Quiet streets, cautious firms signal China's slow exit from zero-COVID
Anxieties created by the 'zero-COVID' regime could hinder the world's second largest economy's return to health
Judging by Friday's quiet streets in the heart of China's capital and city eateries adherence to virus curbs, the anxieties created by the 'zero-COVID' regime could hinder the world's second largest economy's return to health.
Though the government on Wednesday loosened key parts of the strict controls that kept the pandemic largely at bay for the past three years, many people and businesses appear wary of being too quick to shake off the shackles.
In the central city of Wuhan, where the pandemic erupted in late 2019, there were more signs of life with some areas busy with commuters on Friday. But locals say a return to normal is still a long way off.
"They've relaxed the measures but still, there’s nobody about," said a taxi driver surnamed Wang, who didn't want to give his full name.
"You see these roads, these streets...they ought to be, busy, full of people. But there’s no one. It’s dead out here."
Yet China has been anything but placid during the past few weeks, with protests against the stifling COVID curbs in many cities across the country that marked the biggest show of public discontent since President Xi Jinping came to power a decade ago.
Little more than a month after the National Health Commission stressed commitment to its strict virus containment policy, saying it was "putting people and lives first", it has sounded a retreat from "zero-COVID" and officials are now telling people they have less to fear.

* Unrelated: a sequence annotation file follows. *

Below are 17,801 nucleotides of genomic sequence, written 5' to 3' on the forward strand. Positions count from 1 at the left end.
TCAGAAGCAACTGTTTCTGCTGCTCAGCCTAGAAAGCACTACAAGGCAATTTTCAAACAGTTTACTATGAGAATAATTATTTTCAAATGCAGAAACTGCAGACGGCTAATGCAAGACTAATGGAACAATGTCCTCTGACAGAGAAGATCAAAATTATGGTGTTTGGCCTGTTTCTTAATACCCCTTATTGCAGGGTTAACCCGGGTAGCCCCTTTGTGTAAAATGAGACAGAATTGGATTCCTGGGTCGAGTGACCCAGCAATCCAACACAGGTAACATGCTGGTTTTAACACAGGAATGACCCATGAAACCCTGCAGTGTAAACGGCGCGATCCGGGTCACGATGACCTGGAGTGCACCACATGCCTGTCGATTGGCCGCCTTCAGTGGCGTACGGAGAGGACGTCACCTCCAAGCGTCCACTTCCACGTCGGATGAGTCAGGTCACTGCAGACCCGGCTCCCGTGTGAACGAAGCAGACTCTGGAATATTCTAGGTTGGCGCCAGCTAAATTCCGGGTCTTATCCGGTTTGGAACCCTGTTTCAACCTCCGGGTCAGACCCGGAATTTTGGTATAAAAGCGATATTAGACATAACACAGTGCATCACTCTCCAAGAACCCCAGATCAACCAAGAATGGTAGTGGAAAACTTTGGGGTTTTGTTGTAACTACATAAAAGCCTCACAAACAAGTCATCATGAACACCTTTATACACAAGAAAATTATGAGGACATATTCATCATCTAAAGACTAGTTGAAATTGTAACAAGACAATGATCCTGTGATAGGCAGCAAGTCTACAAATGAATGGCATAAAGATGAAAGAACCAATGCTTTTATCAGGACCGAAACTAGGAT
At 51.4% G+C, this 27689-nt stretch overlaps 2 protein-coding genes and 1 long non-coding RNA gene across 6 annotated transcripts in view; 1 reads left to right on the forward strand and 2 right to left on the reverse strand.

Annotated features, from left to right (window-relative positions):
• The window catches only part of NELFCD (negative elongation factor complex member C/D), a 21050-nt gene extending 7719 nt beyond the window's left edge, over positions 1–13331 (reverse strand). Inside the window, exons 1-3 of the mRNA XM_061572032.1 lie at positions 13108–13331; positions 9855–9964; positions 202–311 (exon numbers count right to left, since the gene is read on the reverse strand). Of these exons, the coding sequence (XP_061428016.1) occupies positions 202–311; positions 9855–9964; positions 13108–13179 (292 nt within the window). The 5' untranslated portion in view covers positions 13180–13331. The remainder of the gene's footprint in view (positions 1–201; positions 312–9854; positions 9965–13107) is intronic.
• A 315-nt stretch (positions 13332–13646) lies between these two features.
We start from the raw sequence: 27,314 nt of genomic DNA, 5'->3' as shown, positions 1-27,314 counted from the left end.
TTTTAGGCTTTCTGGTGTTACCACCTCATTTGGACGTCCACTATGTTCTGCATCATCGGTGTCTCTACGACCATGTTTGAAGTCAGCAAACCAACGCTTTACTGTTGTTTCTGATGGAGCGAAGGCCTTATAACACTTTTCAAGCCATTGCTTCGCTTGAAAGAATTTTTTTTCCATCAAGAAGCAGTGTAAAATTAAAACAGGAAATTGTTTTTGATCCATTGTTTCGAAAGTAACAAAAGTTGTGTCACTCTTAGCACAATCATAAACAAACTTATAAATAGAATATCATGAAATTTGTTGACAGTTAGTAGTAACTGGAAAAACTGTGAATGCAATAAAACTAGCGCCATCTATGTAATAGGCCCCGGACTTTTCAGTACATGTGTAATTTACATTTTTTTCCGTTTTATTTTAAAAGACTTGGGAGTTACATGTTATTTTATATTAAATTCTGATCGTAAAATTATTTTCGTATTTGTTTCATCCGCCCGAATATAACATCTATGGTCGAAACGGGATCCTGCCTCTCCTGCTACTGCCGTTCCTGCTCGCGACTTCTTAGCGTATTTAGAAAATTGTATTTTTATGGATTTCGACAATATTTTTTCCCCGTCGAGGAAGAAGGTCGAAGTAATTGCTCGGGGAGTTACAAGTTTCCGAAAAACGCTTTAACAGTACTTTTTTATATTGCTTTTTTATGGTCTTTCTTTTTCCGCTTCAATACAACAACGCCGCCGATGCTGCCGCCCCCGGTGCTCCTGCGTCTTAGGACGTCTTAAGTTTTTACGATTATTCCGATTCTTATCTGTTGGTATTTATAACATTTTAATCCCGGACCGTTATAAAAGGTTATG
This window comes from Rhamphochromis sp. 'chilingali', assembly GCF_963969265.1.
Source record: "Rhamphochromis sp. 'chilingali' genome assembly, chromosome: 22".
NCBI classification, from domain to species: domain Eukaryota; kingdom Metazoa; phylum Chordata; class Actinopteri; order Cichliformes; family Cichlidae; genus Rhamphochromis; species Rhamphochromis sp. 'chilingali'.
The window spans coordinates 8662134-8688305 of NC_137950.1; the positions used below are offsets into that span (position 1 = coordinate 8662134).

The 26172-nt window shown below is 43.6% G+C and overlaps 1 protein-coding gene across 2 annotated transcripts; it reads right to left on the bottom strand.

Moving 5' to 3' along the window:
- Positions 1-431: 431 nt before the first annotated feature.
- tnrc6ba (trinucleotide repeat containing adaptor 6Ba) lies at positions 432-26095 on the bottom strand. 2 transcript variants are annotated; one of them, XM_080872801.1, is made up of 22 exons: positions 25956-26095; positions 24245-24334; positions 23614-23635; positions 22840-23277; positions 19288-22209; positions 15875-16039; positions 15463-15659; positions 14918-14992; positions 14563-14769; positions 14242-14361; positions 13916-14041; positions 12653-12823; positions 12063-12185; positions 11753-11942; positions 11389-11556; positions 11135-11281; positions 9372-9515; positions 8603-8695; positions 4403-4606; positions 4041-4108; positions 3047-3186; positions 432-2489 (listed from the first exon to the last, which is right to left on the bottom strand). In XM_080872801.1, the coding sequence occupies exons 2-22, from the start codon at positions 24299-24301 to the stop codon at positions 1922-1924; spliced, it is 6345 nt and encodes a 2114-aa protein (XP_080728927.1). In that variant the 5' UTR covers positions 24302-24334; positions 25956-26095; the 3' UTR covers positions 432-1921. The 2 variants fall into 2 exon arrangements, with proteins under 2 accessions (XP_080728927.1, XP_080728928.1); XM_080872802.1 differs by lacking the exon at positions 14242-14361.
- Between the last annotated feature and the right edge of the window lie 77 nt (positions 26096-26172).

Zhong Nanshan, a leading Chinese epidemiologist famed for combating the 2003 SARS epidemic, said that 99% of people now infected with the virus would recover in 7 to 10 days, in comments reported by the People's Daily, controlled by the ruling Communist Party.
But there are signs the reassuring new message has still to convince many of the country's 1.4 billion people.
With the need for tests dropped and most infected people now being allowed to isolate at home, some have embraced new found freedoms. For others, habits formed under months of stifling lockdowns, are proving hard to break.
There were several empty seats in what should have been peak rush hour for commuters on the Beijing subway on Friday morning, even though the city this week dropped the need to show negative tests to ride trains or enter offices.
Manufacturers and eateries remain cautious too, retaining COVID-19 curbs until they get a clearer picture of just how workplaces will be affected by the easing of stringent measures.
Businesses told Reuters they are expecting to have to grapple with long periods of absence by sick workers that could hamper operations, perhaps for months.
In downtown Beijing on Friday, a restaurant at a mall that serves local cuisine still doesn't offer dine-in service while others on the same floor do.
"Although we are now allowed to resume eat-in service, our staff are sick and are still at home, so we haven't got enough hands to serve meals," a staffer told Reuters, requesting anonymity.
China's current tally of 5,235 COVID-related deaths is a tiny fraction of its population of 1.4 billion, and extremely low by global standards. Some experts have warned that toll could rise above 1.5 million if the exit is too hasty.
Analysts expect China's economy to rebound late next year as it follows the rocky path trodden by the rest of the world to open up and live with the disease. But a surge in infections will likely depress growth in the next few months.
A Reuters poll forecast China's growth to slow to 3.2% in 2022, far below the official target of around 5.5%, marking one of the worst performances in almost half a century.
"China's three years behind, so what's going to happen in China is what happened in the rest of the world," said Jeffrey Goldstein, a China-based consultant who helps foreign brands manufacture goods in Asia.
"There's going to be chaos."